Tag Archives: robotic

#434673 The World’s Most Valuable AI ...

It recognizes our faces. It knows the videos we might like. And it can even, perhaps, recommend the best course of action to take to maximize our personal health.

Artificial intelligence and its subset of disciplines—such as machine learning, natural language processing, and computer vision—are seemingly becoming integrated into our daily lives whether we like it or not. What was once sci-fi is now ubiquitous research and development in company and university labs around the world.

Similarly, the startups working on many of these AI technologies have seen their proverbial stock rise. More than 30 of these companies are now valued at over a billion dollars, according to data research firm CB Insights, which itself employs algorithms to provide insights into the tech business world.

Private companies with a billion-dollar valuation were so uncommon not that long ago that they were dubbed unicorns. Now there are 325 of these once-rare creatures, with a combined valuation north of a trillion dollars, as CB Insights maintains a running count of this exclusive Unicorn Club.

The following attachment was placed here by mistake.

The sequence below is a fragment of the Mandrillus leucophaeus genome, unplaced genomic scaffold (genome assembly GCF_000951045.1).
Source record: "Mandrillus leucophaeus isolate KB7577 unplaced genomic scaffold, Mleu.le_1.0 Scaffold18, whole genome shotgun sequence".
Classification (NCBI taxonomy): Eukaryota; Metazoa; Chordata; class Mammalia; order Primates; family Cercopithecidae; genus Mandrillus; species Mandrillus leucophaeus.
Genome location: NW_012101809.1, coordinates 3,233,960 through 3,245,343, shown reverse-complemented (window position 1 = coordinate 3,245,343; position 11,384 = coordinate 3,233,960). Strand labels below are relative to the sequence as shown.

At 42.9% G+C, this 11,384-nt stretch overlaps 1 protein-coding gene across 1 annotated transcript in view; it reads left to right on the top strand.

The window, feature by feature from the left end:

The subset of AI startups accounts for about 10 percent of the total membership, growing rapidly in just 4 years from 0 to 32. Last year, an unprecedented 17 AI startups broke the billion-dollar barrier, with 2018 also a record year for venture capital into private US AI companies at $9.3 billion, CB Insights reported.

What exactly is all this money funding?

AI Keeps an Eye Out for You
Let’s start with the bad news first.

Facial recognition is probably one of the most ubiquitous applications of AI today. It’s actually a decades-old technology often credited to a man named Woodrow Bledsoe, who used an instrument called a RAND tablet that could semi-autonomously match faces from a database. That was in the 1960s.